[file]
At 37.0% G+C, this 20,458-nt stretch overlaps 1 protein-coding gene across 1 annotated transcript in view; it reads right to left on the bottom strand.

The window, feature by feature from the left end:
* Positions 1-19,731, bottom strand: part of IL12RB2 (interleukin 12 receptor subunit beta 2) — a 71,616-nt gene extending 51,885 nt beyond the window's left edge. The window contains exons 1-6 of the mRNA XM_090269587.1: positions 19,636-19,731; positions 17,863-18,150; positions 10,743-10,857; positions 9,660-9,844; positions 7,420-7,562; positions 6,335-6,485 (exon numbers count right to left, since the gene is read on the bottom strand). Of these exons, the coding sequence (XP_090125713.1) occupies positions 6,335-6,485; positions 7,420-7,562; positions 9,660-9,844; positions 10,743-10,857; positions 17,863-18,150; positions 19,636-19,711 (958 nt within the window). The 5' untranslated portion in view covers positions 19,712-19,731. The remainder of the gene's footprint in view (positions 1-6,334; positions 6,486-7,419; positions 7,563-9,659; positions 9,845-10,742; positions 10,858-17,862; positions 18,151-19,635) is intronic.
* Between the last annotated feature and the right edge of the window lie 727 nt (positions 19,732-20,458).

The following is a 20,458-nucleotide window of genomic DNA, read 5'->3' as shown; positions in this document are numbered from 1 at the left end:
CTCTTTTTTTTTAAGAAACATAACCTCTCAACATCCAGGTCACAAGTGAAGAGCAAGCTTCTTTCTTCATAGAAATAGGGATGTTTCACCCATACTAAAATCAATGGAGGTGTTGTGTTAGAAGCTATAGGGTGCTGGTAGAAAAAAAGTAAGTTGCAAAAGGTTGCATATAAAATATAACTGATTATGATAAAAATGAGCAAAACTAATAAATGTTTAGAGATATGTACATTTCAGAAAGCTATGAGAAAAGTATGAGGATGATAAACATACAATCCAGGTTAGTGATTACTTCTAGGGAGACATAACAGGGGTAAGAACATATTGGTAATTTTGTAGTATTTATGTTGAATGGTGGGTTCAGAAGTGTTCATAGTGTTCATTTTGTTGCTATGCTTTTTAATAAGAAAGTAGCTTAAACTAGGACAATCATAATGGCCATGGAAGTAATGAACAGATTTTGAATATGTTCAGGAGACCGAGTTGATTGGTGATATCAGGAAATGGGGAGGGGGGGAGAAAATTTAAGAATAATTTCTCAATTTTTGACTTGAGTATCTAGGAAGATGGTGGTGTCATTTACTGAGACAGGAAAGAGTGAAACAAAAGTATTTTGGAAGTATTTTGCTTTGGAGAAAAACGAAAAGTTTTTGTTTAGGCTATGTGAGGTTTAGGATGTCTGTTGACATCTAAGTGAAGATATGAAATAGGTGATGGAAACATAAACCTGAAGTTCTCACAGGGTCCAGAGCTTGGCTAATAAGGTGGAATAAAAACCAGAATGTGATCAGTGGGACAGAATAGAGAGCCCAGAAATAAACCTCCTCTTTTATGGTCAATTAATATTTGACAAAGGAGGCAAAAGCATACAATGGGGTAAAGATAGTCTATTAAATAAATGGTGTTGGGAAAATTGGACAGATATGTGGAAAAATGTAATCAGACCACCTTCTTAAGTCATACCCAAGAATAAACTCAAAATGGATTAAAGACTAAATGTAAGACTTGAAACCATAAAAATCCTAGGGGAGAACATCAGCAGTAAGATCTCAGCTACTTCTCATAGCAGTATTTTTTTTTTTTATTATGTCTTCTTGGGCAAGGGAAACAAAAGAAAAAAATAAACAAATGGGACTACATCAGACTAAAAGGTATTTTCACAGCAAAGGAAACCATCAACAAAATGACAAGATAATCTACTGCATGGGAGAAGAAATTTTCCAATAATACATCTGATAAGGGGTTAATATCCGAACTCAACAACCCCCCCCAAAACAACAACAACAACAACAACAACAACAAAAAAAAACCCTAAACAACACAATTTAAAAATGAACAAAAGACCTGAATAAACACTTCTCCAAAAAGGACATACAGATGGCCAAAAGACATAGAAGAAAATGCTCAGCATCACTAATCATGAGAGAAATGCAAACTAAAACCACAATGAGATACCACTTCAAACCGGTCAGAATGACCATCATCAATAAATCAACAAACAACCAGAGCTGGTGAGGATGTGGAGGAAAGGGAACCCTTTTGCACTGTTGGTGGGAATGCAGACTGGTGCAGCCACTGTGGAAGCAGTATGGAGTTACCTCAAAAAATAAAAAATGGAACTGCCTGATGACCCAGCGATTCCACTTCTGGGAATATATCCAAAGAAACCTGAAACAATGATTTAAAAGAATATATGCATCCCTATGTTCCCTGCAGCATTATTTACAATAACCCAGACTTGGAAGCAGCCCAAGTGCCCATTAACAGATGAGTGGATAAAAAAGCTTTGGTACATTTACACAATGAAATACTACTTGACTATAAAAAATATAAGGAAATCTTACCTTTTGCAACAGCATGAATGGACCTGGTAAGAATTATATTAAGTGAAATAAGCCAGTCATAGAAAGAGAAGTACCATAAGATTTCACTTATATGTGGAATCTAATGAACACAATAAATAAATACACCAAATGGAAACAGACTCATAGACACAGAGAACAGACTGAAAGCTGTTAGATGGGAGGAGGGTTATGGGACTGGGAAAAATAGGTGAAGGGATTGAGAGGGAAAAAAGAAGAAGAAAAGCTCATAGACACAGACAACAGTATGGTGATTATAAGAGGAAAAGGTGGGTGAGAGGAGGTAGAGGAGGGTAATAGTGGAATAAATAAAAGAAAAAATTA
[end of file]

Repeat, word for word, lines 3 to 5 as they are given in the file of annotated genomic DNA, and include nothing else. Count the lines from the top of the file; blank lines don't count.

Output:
* Positions 1-19,731, bottom strand: part of IL12RB2 (interleukin 12 receptor subunit beta 2) — a 71,616-nt gene extending 51,885 nt beyond the window's left edge. The window contains exons 1-6 of the mRNA XM_090269587.1: positions 19,636-19,731; positions 17,863-18,150; positions 10,743-10,857; positions 9,660-9,844; positions 7,420-7,562; positions 6,335-6,485 (exon numbers count right to left, since the gene is read on the bottom strand). Of these exons, the coding sequence (XP_090125713.1) occupies positions 6,335-6,485; positions 7,420-7,562; positions 9,660-9,844; positions 10,743-10,857; positions 17,863-18,150; positions 19,636-19,711 (958 nt within the window). The 5' untranslated portion in view covers positions 19,712-19,731. The remainder of the gene's footprint in view (positions 1-6,334; positions 6,486-7,419; positions 7,563-9,659; positions 9,845-10,742; positions 10,858-17,862; positions 18,151-19,635) is intronic.
* Between the last annotated feature and the right edge of the window lie 727 nt (positions 19,732-20,458).

The following is a 20,458-nucleotide window of genomic DNA, read 5'->3' as shown; positions in this document are numbered from 1 at the left end: